The exhibition will be open through the month of November; it blends war memorabilia and original paintings, both from local veterans, their families and local artists. Elaine Michaelis of Marco Island has led the gallery committee on collecting memorabilia from a number of wars in which the United States has been involved, including but not limited to conflicts going back to the Civil War. Actors in uniforms will be at the event to lend to the atmosphere.
Mr. Clint Martin lives in Mississippi and is an artist and historian for the Tuskegee Airmen of WWII. He has donated prints of his work to the Arts Center, which will be for sale, as well as an original painting of one of the planes flow by the Tuskegee Airmen. It will be unveiled that evening. Mr. Martin also served as an historical consultant on the HBO movie Tuskegee Airmen.
At the event will be Lt. Col Leo R. Gray, USAF, Ret, who flew single-engine planes in Italy during WWII. He was interviewed and consulted by George Lucas for the upcoming movie, Red Tails, starring Cuba Gooding, Jr., which opens in theaters December, 2011. Col. Gray lives on the East Coast of Florida.
Col. Gray will offer a private talk at a luncheon at 12:00 noon on Wednesday, November 9, at the Marco Island Hilton. Reservations are required, the cost is $50 and seating is limited. Contact the Art Center for more information.
There are only about 44 Tuskegee pilots who are still living who actually flew combat during the war in Europe. They were called the Red-Tail pilots, which was their designation because the tails of their planes were painted red.
“We are honored that these men accepted our invitation to visit the Marco Island Center for the Arts, and to help us with our exhibition Salute To Service,” says Lynn Holley, Executive Director. “There has been nothing quite like the scope of this event in the Marco Island/Naples area. We are combining memorabilia with current paintings by artists, coupled with a visit by an elite and very select group of national heroes. We are excited that we can contribute at such a high-level of patriotism for the beginning of the week that leads up to Veterans Day this year on 11/11/11.”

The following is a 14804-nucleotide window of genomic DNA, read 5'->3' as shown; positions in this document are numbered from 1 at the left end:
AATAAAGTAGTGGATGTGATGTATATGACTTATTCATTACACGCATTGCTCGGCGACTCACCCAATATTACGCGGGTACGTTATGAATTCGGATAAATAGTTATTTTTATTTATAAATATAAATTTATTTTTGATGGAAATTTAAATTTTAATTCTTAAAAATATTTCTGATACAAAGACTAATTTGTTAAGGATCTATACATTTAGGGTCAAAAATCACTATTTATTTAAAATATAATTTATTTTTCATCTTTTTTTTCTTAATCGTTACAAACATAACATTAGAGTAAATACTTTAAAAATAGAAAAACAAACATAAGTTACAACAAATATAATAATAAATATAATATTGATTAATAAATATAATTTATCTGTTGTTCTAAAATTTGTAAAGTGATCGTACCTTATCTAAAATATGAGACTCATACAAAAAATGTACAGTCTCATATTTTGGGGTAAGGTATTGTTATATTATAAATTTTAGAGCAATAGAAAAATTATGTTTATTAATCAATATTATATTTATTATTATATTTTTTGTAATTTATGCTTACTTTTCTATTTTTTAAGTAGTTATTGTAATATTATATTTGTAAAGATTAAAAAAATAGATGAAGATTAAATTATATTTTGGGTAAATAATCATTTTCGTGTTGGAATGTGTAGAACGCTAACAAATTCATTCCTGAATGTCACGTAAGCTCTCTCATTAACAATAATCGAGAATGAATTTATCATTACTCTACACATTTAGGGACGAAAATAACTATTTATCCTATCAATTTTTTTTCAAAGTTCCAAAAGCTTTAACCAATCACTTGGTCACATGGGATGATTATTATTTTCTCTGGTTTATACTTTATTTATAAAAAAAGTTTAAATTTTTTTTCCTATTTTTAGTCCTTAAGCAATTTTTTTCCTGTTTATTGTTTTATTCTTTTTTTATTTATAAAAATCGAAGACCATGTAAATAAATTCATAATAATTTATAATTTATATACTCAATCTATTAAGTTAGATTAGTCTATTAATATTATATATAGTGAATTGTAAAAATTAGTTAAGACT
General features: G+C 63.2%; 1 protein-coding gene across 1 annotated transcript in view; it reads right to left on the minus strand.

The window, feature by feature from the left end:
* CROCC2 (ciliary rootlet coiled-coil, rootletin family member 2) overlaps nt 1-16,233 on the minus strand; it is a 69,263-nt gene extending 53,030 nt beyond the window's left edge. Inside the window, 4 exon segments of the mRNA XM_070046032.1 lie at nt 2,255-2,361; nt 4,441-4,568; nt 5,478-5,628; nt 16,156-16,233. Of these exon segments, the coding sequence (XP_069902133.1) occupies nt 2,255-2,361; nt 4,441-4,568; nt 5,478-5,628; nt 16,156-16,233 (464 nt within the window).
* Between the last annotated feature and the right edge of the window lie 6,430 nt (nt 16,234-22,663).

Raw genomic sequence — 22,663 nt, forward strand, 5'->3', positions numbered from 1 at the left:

The Tuskegee airmen were made up of the 332nd Fighter Group and 477th Bombardment Group. They were the first squadron of African American pilots in U.S. history, and considered to be some of the best in the world. In 1941, in Tuskegee Alabama where racism was prevalent and the U.S. military was segregated in accordance with Jim Crow Laws, this core was formed. These pilot-soldiers had to face adversity both at war in the air, and at home, yet they prevailed. They fought nobly for their country and ardently for their civil rights as Americans.
Lt. Col. Leo R. Gray, USAF, Ret. made significant contributions to the warfare of this country throughout his military and civilian careers. Soon after high school graduation, Lieutenant Colonel Gray joined the Army Air Corps and began his aviation cadet training in 1943. Little more than a year later he graduated from the Tuskegee Army Air field as a Second Lieutenant, single engine pilot. While stationed in Italy as a fighter pilot, Gray flew 15 combat missions in P-51s for a total of 750 hours flying time. He left active duty in 1946, but remained in the USAF Reserves until 1984. During his 41 years of military service, Lieutenant Colonel Gray earned a Coveted Air Medal with one Oak Leaf cluster and a Presidential Unit Citation.
Mr. Clint Martin, an aviation artist and model builder has been associated with the Tuskegee Airmen since 1972. The self-taught artist has work exhibited in 17 museums, including the Camp Shelby Military History Museum, Mississippi Museum of Art, the Pentagon and the Smithsonian. Martin’s uncle was one the original fighter pilots and Martin’s interest in the historical significance of the airmen led him to begin painting.
“The artwork that is depicted on the canvas are based on stories of the airmen and true historical accounts of missions they were sent out on,” says Martin. After retiring as a dentist, Martin decided it was time to do the things he had always wanted to do, which was to build model airplanes. The more he learned of the airmen the more he wanted to record historical missions and events to canvas. Using acrylic and ink, Martin details the planes, bases, and battleships to resemble their true form.
“My love for these guys has inspired me to do this thus far,” said Martin. “I only attempt artwork with historical background.”